Reduce Holiday Waste
The holidays are a season of joy and giving, but they are also, unfortunately, a season filled with trash. Canadians produce tonnes of waste over the holidays — to be precise, about 50 kilograms per person in the month of December. That’s around 25% higher than the other months of the year.
Want to do your part to reduce holiday waste? Read on to discover tips for reusing and repurposing items in your household this holiday season.
- Make a list before going to the store to help you avoid impulse buys.
- Give gifts of experience such as movie tickets, a restaurant gift certificate, an adventure or a class.
- Shop at local markets and stores where products are made closer to home and often have less packaging.
- Think about renting or borrowing items that you don’t often need, see our Community Resources list.
- Choose products with less packaging.
- Remember to take a reusable bag with you to carry your shopping.
- Purchase products in bulk, rather than single-serve containers. Divide snacks for lunches into reusable containers when you get home.
- Avoid purchasing disposable items such as plastic cutlery, paper plates and razors.
- Invest in a set of rechargeable batteries.
- Purchase LED bulbs, which last for years and can be recycled.
- Choose clothing made from natural fibres like wool or cotton that tend to last longer than synthetic fabrics like acrylic and nylon.
- Try to avoid purchasing cheap novelty items and toys that quickly end up in the landfill.
- Make your own decorations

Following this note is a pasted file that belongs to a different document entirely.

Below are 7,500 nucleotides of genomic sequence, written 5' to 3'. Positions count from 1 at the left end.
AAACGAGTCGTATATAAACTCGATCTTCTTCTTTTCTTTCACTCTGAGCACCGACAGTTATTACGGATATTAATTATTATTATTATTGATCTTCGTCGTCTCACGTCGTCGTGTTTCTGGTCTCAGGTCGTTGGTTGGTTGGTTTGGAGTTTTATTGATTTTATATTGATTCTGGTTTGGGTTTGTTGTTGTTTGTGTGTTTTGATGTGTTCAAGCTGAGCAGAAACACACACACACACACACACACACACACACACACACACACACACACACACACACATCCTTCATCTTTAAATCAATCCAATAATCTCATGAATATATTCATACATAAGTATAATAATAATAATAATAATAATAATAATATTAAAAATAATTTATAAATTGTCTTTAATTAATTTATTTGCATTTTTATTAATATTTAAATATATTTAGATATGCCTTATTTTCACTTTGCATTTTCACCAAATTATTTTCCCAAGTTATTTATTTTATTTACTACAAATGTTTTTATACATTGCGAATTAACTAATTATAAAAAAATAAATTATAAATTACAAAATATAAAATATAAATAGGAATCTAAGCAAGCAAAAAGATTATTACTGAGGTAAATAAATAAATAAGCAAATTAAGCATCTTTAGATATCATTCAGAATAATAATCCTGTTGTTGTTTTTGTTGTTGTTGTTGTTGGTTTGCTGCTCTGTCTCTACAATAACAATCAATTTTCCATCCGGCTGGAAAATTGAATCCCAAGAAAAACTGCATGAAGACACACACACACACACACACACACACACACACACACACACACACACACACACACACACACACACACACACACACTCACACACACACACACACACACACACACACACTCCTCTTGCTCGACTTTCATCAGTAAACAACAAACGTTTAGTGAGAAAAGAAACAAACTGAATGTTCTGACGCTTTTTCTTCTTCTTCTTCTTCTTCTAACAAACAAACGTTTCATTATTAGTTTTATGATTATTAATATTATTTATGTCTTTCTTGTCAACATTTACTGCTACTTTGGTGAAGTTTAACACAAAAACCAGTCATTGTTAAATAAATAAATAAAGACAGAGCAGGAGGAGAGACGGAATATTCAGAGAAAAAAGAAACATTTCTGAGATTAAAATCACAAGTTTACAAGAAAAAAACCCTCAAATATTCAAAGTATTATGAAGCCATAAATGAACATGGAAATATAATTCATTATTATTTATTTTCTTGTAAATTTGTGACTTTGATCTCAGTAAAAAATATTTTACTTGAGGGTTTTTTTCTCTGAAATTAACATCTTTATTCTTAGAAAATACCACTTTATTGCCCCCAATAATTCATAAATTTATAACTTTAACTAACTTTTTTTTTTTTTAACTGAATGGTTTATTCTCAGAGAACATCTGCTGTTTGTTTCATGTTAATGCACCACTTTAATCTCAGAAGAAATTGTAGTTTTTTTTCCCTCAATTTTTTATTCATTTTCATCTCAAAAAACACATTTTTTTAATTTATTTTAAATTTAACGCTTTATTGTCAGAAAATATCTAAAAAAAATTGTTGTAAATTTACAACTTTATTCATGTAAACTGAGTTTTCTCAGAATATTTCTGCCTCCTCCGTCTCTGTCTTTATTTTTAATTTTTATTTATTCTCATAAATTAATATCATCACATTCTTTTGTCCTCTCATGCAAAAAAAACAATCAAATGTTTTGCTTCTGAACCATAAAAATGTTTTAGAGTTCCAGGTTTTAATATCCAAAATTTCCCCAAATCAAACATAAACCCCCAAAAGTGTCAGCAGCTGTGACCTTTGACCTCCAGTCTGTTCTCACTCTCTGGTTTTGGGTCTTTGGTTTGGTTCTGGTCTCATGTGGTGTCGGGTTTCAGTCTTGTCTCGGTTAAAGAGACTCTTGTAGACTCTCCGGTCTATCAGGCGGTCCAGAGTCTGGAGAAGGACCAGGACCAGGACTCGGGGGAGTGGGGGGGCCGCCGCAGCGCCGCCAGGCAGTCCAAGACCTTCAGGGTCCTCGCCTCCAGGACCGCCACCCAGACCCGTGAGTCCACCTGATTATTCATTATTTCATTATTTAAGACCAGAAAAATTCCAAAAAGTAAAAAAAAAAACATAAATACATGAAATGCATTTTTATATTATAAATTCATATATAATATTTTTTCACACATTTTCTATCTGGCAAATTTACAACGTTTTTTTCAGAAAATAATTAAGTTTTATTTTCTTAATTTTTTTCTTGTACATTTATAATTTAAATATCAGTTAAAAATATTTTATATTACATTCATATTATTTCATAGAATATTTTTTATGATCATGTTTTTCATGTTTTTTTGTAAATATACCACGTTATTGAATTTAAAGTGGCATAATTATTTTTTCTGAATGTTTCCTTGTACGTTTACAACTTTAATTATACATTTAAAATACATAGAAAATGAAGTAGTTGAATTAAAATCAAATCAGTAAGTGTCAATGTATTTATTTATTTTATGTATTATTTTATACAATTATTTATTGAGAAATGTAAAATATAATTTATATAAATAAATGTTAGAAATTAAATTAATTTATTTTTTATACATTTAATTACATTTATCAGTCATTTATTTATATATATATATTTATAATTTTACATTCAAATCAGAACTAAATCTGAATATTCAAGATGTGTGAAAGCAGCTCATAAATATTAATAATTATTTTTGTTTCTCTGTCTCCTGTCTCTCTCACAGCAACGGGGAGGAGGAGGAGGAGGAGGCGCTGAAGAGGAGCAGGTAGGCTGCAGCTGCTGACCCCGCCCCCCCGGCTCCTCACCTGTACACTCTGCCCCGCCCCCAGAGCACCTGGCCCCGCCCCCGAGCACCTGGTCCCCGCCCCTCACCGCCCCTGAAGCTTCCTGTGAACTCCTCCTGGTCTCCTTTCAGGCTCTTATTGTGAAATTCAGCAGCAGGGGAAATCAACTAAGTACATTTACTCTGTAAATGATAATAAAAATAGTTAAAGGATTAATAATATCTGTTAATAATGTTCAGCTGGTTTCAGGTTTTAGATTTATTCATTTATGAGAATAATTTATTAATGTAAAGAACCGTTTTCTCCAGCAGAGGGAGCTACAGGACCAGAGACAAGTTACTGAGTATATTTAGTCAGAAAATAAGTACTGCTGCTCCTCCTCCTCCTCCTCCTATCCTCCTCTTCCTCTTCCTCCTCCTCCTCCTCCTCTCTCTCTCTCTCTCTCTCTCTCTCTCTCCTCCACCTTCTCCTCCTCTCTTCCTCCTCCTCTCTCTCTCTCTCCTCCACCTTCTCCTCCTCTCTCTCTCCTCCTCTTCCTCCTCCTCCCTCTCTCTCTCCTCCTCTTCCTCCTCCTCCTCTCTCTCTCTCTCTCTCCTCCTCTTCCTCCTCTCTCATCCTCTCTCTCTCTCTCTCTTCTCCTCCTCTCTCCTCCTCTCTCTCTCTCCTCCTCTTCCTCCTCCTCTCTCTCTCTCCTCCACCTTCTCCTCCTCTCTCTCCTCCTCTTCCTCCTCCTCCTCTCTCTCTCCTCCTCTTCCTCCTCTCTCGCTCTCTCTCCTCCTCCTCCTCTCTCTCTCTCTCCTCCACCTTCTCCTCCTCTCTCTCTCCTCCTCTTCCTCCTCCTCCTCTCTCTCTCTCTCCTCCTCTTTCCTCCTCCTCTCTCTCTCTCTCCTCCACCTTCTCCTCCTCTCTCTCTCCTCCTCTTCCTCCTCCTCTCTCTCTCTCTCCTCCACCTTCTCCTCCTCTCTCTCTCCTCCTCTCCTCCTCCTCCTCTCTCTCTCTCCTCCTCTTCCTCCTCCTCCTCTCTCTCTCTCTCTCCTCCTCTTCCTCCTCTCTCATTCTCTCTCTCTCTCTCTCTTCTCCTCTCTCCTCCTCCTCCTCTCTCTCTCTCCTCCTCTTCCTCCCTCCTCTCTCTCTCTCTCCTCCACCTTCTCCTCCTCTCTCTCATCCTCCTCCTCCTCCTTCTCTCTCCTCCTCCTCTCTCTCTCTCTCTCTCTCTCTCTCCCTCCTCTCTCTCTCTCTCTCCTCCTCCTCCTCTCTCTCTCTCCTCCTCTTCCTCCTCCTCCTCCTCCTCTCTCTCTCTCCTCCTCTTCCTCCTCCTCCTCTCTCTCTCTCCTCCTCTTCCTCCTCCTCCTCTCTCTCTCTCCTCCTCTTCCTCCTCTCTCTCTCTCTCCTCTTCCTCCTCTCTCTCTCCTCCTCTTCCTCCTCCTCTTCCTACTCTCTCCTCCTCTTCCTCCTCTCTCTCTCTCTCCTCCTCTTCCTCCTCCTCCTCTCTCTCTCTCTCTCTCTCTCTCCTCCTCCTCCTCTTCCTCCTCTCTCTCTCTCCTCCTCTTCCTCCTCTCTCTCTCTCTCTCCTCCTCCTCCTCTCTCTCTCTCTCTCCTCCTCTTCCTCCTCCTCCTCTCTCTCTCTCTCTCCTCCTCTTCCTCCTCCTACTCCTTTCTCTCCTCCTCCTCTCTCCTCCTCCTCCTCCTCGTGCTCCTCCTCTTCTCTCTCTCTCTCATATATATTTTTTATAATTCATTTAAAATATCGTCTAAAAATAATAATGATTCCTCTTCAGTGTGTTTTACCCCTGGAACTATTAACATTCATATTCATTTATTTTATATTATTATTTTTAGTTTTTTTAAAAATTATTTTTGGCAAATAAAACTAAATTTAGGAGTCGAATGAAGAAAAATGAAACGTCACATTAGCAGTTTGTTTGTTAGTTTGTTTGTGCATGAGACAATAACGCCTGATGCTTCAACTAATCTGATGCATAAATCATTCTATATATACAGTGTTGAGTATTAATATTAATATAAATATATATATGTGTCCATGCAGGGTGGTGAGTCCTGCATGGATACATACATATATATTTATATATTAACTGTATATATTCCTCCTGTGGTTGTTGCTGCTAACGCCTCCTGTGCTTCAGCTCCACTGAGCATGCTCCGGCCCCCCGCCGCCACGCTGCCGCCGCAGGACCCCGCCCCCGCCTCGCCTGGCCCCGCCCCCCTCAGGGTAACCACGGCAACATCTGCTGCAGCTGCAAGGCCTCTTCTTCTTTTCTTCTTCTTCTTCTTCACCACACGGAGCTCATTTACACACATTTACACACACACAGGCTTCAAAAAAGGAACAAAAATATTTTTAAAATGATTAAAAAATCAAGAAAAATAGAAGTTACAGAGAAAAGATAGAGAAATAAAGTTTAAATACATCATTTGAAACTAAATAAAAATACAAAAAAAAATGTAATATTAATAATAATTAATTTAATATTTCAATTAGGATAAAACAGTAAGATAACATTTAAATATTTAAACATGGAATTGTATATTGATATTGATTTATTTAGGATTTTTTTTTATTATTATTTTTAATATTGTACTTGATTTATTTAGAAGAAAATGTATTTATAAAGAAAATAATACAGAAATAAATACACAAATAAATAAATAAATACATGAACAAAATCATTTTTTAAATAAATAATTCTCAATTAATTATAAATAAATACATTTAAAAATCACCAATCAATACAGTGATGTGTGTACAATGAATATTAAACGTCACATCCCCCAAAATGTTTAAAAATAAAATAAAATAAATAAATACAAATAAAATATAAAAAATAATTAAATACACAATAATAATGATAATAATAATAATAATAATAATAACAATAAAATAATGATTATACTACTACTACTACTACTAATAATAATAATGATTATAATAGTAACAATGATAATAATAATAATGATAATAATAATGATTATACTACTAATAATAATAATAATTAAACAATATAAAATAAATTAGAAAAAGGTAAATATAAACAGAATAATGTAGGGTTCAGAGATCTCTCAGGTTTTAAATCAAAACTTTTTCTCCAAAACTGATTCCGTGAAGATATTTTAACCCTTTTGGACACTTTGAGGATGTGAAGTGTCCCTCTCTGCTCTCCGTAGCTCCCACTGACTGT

- Recycle cards
- Use scarves or reuse gift bags for wrapping presents. Create new gift bags from empty cereal boxes.
- Thrift and upcycle
- Reuse magazines, and newspapers to wrap presents
- Help eliminate food waste by using your leftovers to create new meals
Did you know?
- $607.5 million worth of toys and games were purchased at large retailers in Canada in December 2017.
- $4.9 billion worth of food was purchased at large retailers in Canada in December 2017.
- If you get new clothes for Christmas, donate your used items to charity or consign them
- Give the gift of time.
- Buy an experience that you can share with your friends or family
- If you are getting a new phone don't forget to recycle or donate your old phone.
Did you know?
- $464.4 million worth of computers, peripherals, and networking equipment were purchased at large retailers in Canada in December 2017
- $444.7 million — The value of televisions and home audiovisual equipment purchased at large retailers in Canada in December 2017.
Valley Waste Fact: In the fiscal year of 2020/2021 82.22 tonnes or 82,220 kgs of electronics were sent for recycling.
Kentville & Lawrencetown Management Centres - Drop your tree off, free of charge, throughout the month of January.
Curbside - you can cut the tree into 4ft lengths, bundle it and set it out as brush for regular collection, or put it out for Spring Clean-up.
Knives - When preparing your holiday meals, check your peelings before disposal. Every year knives are accidentally thrown away with food scraps and can be a danger to those receiving the compost. Stay sharp!